Hey, nobody’s perfect — but when you’re recruiting to fill a position, you’re looking for the best person for the job.
Recruiters have to walk a fine line between detective, psychologist, and psychic: looking at all the data they have available about a candidate, thinking about what’s notbeing said to read between the lines, and predicting whether or not the person will be the best fit for the job.
But there are some key personality flaws that are often overlooked in the recruitment process, even by experienced recruiters, either because they’re hard to see in the limited environment of the application and interview process, or because people can have these traits and still look great in a resume or interview.
I’ve chosen to highlight my top 7 character flaws that are dangerous to the workplace:
Apathy — A good employee will feel passion about something related to the job. Maybe they love the creativity required, love working with people, love the greater mission of the company… I’m not saying they have to be enthusiastic about every aspect of the job, but without some passion you’re likely to see lackluster performance and more likely to see turnover. If the candidate doesn’t show any enthusiasm during the interview, be wary — no matter how good they look on paper.
Narcissism — It’s a fine line to walk during the interview process: a good candidate needs to show off his or her best traits, accomplishments, and big plans, but you don’t want to hire someone who is truly self-absorbed or overly self-promotional. A true narcissist is toxic in a team environment, often putting him or herself before the good of the team or company, throwing others under the bus, or needing constant approval and affirmation. Being quietly confident is a good thing; overt narcissism is not.
Perfectionism — It’s become something of a joke that people answer that dreaded interview question, “What’s your biggest flaw?” by saying that they’re a perfectionist, but a true perfectionist can be a big problem. They may try to micro-manage every aspect of a project or team, get mired in the minutiae, and end up procrastinating, unable to make decisions. They can be overly critical of their own work and the work of others. They can also end up being toxic to a team because they criticize, are impossible to please, and try to involve themselves in every decision. There’s a difference between a strong attention to detail and perfectionism.
Dishonesty — Some people are naturally good storytellers and salespeople, but where it goes too far is when their stories bleed over into lies. It should go without saying that if you catch someone in a flat-out lie on their resume or during an interview, that should disqualify them for the position, but even “exaggerations” or hyperbole should be viewed with caution. Someone willing to tell even a “white lie” to make themselves look good may exhibit other dishonest behaviors down the line. And it’s more common than you think; a survey showed that 40 percent of candidates knowingly distorted information on their resumes and applications, so check everything.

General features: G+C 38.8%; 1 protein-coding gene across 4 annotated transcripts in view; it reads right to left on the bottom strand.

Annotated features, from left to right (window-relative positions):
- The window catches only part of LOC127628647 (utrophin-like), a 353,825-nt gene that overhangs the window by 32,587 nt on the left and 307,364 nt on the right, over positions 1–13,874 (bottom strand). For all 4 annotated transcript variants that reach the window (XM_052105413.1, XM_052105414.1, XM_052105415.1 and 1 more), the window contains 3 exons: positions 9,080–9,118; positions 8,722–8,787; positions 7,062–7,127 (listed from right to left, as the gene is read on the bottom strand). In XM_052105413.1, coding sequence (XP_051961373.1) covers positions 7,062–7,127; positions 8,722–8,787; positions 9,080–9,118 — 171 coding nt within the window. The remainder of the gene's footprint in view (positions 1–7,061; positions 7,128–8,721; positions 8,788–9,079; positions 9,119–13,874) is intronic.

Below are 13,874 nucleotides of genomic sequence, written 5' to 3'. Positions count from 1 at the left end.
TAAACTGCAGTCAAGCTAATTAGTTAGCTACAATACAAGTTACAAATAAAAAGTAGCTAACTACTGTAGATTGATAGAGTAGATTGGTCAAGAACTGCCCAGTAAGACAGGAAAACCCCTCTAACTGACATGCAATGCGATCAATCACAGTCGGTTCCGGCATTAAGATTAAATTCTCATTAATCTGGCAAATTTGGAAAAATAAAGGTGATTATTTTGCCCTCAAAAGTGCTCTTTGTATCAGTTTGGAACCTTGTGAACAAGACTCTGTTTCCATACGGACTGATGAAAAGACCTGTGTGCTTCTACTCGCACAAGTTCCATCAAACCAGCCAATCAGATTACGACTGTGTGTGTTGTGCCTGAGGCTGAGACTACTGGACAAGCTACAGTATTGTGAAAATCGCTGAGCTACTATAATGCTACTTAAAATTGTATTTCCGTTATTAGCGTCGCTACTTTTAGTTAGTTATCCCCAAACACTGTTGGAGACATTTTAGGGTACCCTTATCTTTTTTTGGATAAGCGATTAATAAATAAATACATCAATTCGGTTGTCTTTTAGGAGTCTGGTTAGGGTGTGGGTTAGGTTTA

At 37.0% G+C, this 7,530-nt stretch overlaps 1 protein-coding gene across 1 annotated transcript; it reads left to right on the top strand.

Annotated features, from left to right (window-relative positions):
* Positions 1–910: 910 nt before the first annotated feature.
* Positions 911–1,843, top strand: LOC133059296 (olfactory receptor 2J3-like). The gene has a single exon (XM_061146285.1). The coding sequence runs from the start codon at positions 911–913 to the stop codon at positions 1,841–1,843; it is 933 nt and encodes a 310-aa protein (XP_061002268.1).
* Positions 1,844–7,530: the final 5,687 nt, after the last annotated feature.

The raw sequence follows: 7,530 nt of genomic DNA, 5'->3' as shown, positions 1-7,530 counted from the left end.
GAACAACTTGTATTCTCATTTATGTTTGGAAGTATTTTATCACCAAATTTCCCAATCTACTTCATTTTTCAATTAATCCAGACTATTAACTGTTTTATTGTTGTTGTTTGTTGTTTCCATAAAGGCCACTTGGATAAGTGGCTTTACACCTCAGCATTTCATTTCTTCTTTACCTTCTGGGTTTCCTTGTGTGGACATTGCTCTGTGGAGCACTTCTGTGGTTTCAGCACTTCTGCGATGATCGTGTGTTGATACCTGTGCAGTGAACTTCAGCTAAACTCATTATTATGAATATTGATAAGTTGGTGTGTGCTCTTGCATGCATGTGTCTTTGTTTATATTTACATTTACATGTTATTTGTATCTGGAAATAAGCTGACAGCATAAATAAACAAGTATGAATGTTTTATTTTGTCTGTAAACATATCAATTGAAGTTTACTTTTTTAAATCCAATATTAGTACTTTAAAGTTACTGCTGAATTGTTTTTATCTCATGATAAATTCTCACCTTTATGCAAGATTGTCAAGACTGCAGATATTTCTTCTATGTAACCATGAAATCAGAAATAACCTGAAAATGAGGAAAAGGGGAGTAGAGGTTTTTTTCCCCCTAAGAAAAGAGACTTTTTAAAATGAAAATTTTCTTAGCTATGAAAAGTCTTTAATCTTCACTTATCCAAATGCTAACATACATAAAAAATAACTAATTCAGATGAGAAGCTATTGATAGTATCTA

Inconsistency — The inconsistent employee may be the most frustrating, because when they are on their game, they can produce amazing results — but only sometimes. They might miss work often or show up late, and they always seem to have an excuse. The worst part is when they show clear potential and brilliance during their productive periods, but those periods are few and far between. It’s hard to spot inconsistency in the interview phase, but if you have to reschedule the interview more than once, have to chase them down with phone calls, etc. that could be a red flag. If they seem to have large gaps in their work history or move from job to job a lot, that could be a sign as well.
Greed — We’re not talking about the kind of greed that would cause a person to steal from the company (although, that would be bad, too!) but the more insidious kind wherein an employee isn’t motivated to do much unless there’s a payday in it for them. They may go out of their way to put in as little effort as possible, and then try to claim as much credit as possible for the work. In a sales situation, it’s the kind of salesperson who will do anything to get the sale — and the commission — but won’t lift a finger to serve a client after the deal is done.
Negativity — True negativity goes beyond pessimism. There are always going to be optimists, pessimists, realists, and everyone in between, but a truly negative person will drag down an entire team. This person will be a chronic complainer and will never be satisfied, even when adjustments are made for them. They’re very difficult to work with and definitely put a drag on productivity in the workplace. These people don’t just see the glass as half empty, they’re always throwing rocks and making holes in the glass as well!
What other character flaws would you suggest recruiters and hiring managers be on the lookout for — especially those that are difficult to spot?
Based in the United Kingdom, Bernard Marr is one of the world’s most highly respected voices on data in business. His work with major companies, organizations and governments across the globe – ranging from NATO to Toyota to the Royal Air Force – makes him a globally acclaimed and award-winning researcher, consultant and teacher. He is the Chief Executive Officer at Advanced Performance Institute, and is a regular contributor to the World Economic Forum. The CEO Journal named him as one of today’s leading business brains, LinkedIn designated him as one of the World’s top-5 Influencers of 2015, and Mr. Marr has contributed a number of articles to ExecutiveVine.com. Follow him on Twitter.